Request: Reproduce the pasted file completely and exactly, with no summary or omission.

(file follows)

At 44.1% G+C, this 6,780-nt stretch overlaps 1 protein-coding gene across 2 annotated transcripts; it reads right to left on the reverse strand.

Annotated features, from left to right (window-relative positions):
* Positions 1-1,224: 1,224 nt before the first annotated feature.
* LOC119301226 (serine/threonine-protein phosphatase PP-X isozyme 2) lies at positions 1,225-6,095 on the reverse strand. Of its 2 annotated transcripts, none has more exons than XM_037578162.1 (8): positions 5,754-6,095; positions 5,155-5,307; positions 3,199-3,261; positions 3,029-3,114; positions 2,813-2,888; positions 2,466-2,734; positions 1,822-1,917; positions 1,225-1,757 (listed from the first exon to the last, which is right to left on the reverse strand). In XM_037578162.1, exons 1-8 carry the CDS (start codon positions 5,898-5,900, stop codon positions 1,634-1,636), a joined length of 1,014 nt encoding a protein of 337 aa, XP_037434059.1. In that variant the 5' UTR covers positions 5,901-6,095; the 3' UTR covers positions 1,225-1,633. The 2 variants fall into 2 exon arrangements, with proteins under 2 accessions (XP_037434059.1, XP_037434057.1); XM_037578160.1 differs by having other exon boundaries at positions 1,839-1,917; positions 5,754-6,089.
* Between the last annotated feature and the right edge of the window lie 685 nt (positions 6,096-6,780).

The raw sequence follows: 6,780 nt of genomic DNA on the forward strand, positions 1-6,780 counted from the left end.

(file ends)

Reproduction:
At 44.1% G+C, this 6,780-nt stretch overlaps 1 protein-coding gene across 2 annotated transcripts; it reads right to left on the reverse strand.

Annotated features, from left to right (window-relative positions):
* Positions 1-1,224: 1,224 nt before the first annotated feature.
* LOC119301226 (serine/threonine-protein phosphatase PP-X isozyme 2) lies at positions 1,225-6,095 on the reverse strand. Of its 2 annotated transcripts, none has more exons than XM_037578162.1 (8): positions 5,754-6,095; positions 5,155-5,307; positions 3,199-3,261; positions 3,029-3,114; positions 2,813-2,888; positions 2,466-2,734; positions 1,822-1,917; positions 1,225-1,757 (listed from the first exon to the last, which is right to left on the reverse strand). In XM_037578162.1, exons 1-8 carry the CDS (start codon positions 5,898-5,900, stop codon positions 1,634-1,636), a joined length of 1,014 nt encoding a protein of 337 aa, XP_037434059.1. In that variant the 5' UTR covers positions 5,901-6,095; the 3' UTR covers positions 1,225-1,633. The 2 variants fall into 2 exon arrangements, with proteins under 2 accessions (XP_037434059.1, XP_037434057.1); XM_037578160.1 differs by having other exon boundaries at positions 1,839-1,917; positions 5,754-6,089.
* Between the last annotated feature and the right edge of the window lie 685 nt (positions 6,096-6,780).

The raw sequence follows: 6,780 nt of genomic DNA on the forward strand, positions 1-6,780 counted from the left end.